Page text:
What we should be asking
THE burning questions facing the transport industry are: Who will be the new Queensland Transport and Main Roads Minister? and How will the Road Safety Remuneration Tribunal work?
The first question, well, I'll leave this blank unless it's announced before printing but the former Shadow Minister for Transport Scott Emerson looks a likely candidate.
As I have said before in editorials, the one thing that changes quickly in this industry is transport ministers.
The next question however goes to the core, how will the so called "Safe Rates" tribunal do what existing laws can't?
I am all for road safety and preventing fatalities and this is where I have steered Big Rigs in over two years as editor.
I am ecstatic that the issues facing drivers are in the public eye and politicians recognise the problems.
Even better, drivers should be paid for hours worked rather than just when they are driving - this should include loading and unloading as well.
But it is only early days for the Road Safety Remuneration Bill which recently passed both house of Federal Parliament and opened up the mechanisms to start the tribunal. I fail to see how this bill is any different to existing checks and balances working together, including chain of responsibility laws (CoR), modern awards, current occupational health and safety (OHS) laws and heavy vehicle road rules - including log books, which operators need to adhere by to legally conduct business.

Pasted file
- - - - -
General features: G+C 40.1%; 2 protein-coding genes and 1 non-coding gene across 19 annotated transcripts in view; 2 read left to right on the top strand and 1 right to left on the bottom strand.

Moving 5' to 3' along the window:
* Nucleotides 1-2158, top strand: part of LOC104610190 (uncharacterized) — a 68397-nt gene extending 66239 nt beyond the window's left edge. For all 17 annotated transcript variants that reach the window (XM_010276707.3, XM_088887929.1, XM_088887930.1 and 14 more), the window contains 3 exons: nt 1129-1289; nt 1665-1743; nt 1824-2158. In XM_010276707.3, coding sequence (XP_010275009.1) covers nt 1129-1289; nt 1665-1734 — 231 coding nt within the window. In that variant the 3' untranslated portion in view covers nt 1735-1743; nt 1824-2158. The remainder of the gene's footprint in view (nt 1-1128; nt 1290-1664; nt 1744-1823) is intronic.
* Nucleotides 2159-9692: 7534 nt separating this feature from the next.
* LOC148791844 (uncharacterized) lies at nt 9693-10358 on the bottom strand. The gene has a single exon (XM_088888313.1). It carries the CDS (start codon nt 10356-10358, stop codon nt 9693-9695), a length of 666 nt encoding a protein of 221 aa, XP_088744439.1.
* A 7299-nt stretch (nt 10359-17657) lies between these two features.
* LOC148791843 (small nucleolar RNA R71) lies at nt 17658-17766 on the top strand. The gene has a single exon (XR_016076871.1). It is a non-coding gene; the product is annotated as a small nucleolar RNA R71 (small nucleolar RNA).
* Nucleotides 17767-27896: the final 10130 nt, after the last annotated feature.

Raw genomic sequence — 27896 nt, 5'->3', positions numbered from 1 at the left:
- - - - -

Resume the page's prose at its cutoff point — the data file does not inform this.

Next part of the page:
The laws are there and guess what, companies are still ignoring them.
What we need to look at first is why the existing rules don't work.
Secondly, we need to look at the reasons people can get away with not following existing laws.
Then thirdly we can formulate what the industry, its customers, suppliers, governments and the motoring public can do to minimise risks and save the lives of truckies and other motorists on the roads.
Some industry groups believe the bill is just a Transport Workers Union Trojan horse to get higher pay rates.
If that helps save lives, I am all for it.
My gut says the issues aren't as black and white as how much money a driver gets.
You can pay someone a high wage but if they are still overworked and pushing their limits for sleep, family life and safety - then it is still wrong and we know what this recipe can produce.
I think the industry needs a radical cultural shift. Drivers need to be treated as first-class citizens rather than the scourge of society.
Go to page 8 - find our contact details and let me know what you think.